This weekend, we drove down to Staunton for two shows: Aphra Behn’s “The Rover,” which taught me a useful new 17th-century exclamation—‘sheartlikins!—and John Webster’s “The White Devil,” a lurid, over-the-top revenge tragedy packed with vivid metaphors and similes about death and the cruel indifference of nature. “But keep the wolf far thence, that’s foe to men, / For with his nails he’ll dig them up again”—T.S. Eliot parodied those lines, and I was startled to hear the originals spoken by a grieving mother; it’s rare to spot a footnote from “The Waste Land” running loose in the wild.

Because I’ve written so much about Charlemagne, I was also surprised to hear a character name-check the Carolingians during one of Webster’s most frantic scenes: Two women think they’re tricking a scoundrel named Flamineo into a complex, three-way suicide pact, but he’s actually tricking them into revealing their falseness by giving them pistols loaded with blanks. As he feigns preparation for death, he muses on his afterlife—so the Blackfriars actor said something like this:

Whither shall I go now? O Lucian, thy ridiculous purgatory! To find Alexander the Great cobbling shoes, and Julius Caesar making hair buttons, and King Pippin crying apples in a cart.

A reference to one of the Pippins, but not Charlemagne? That surprised me, so I looked up the full text of the play, and sure enough, the Big C is right where I thought he would be:

Whither shall I go now? O Lucian thy ridiculous purgatory! To find Alexander the Great cobbling shoes, Pompey tagging points, and Julius Caesar making hair buttons, Hannibal selling blacking, and Augustus crying garlic, Charlemagne selling lists by the dozen, and King Pippin crying apples in a cart drawn with one horse.
Whether I resolve to fire, earth, water, air,
Or all the elements by scruples, I know not
Nor greatly care—Shoot, shoot,
Of all deaths the violent death is best,
Far from ourselves it steals ourselves so fast
The pain once apprehended is quite past.

What intrigued me here is that either the actor, overwhelmed by having to learn five plays at once, skipped over several of the mighty men who are reduced to menial labor in purgatory—or, more likely, he and his castmates cut the play for time, paring down this overwrought passage to the three names an early 21st-century audience might know: Alexander, Julius Caesar, and…Pippin?

Although they all had the same name, Charlemagne’s disfavored hunchback son who inspired the 1972 jazz-hands musical wasn’t the same guy as Charlemagne’s other son Pippin, who ruled Italy, or Charlemagne’s father Pippin, the first Carolingian king. The fact that a Pippin made the cut but Charlemagne didn’t hints at the priorities of theater people, who know the musical but not necessarily the history behind it—but that’s not a complaint. The Blackfriars’ productions are engrossing and smart, historical figures are doomed to whirl ’round Fortune’s wheel, and Webster knew that drawing sustenance from the mouldering past is part of the natural and necessary gloom of life:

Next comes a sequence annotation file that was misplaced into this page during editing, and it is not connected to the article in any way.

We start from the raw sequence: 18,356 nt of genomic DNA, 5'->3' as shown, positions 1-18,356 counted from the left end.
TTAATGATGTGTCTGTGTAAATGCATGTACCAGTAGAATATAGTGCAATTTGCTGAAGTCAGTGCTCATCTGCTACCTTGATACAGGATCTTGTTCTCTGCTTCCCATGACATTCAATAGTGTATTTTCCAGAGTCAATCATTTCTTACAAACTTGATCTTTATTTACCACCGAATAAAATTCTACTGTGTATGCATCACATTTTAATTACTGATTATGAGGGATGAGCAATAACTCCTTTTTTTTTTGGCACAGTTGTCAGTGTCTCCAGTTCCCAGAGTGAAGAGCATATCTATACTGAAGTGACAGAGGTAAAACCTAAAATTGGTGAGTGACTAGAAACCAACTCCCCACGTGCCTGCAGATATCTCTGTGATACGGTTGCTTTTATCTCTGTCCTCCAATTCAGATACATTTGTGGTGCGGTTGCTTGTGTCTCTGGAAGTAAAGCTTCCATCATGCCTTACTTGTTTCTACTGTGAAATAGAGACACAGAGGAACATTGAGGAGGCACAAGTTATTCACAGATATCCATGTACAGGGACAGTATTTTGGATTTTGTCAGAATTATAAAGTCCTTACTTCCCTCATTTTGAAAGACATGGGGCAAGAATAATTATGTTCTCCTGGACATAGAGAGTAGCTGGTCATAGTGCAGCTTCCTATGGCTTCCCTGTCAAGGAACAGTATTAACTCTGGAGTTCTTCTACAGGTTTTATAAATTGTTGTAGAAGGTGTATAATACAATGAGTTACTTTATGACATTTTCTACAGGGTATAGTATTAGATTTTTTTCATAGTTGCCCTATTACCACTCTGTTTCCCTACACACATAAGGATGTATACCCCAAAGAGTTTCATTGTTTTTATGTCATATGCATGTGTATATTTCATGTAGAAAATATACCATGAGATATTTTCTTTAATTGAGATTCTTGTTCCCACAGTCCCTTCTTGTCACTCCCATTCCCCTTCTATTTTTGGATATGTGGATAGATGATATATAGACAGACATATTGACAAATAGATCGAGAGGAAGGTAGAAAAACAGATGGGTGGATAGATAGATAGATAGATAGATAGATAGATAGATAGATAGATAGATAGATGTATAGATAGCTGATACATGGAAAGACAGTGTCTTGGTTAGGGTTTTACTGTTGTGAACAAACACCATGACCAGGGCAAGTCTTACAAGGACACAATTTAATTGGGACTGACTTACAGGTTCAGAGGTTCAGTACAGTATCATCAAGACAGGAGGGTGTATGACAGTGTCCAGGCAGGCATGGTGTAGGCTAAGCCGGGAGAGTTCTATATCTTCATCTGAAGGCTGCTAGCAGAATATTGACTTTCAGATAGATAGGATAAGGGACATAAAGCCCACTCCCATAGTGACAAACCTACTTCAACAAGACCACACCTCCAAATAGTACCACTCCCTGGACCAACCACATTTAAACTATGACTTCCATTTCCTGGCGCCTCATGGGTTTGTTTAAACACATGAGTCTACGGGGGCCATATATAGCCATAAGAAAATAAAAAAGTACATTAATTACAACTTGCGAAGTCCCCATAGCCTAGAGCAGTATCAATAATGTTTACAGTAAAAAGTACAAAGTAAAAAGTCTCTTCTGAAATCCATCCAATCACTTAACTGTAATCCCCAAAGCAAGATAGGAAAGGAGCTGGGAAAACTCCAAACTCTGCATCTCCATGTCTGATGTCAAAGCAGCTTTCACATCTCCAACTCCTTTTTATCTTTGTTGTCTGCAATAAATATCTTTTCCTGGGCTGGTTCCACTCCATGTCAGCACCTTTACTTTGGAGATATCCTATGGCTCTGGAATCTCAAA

Or, like the black and melancholic yew-tree,
Dost think to root thyself in dead men’s graves,
And yet to prosper?

“I say, Charles, don’t you ever crave…”

Twelve hundred years ago tomorrow—January 28, 814—the Franks lamented the death of a tall, paunchy, mustachioed king whom they already knew was one of the most important people in European history: Karl or Charles the Great, Karolus Magnus, Charlemagne. His biographers cataloged the omens that presaged his death, and poets insisted that all the world wept for him. But they mourned too late; the old man they interred in the cathedral had long been lost to legend and myth.

The Charlemagne most of us know is a literary creation: a chivalric ancestor, an Arthur-like figure encircled by heroes, an enigma whose name legitimizes fundamentalist prophecies, spurious movie quotes, heavy-metal concept albums, and (mirabile dictu) overpriced shower gel. Across centuries, Karl’s propagandists can rightly claim victory—but as someone suspicious of power, I’m interested in a different judgment of the man, one that shows how some people felt about him when he wasn’t yet cold in his tomb.

In 824, on the island of Reichenau, a book-obsessed monk named Wettin fell ill. He crawled into bed and suffered terrifying visions: First, he saw an evil, robed spirit looming over his bed with torture devices; then he went on a vivid tour of Hell, Purgatory, and Heaven led by his own guardian angel.

From his deathbed, Wettin recounted his revelations to a monk named Haito. Two years later, one of Wettin’s former students, Walafrid Strabo, rewrote the account as a long poem, “The Vision of Wettin.” Walafrid later tutored Charlemagne’s grandson and served as abbot of Reichenau. His flair for poetry and his love of gardening have earned him a tag on this blog and a poem in the gargoyle book, but when you’re assessing Charlemagne, one scene from his “Vision of Wettin” really stands out.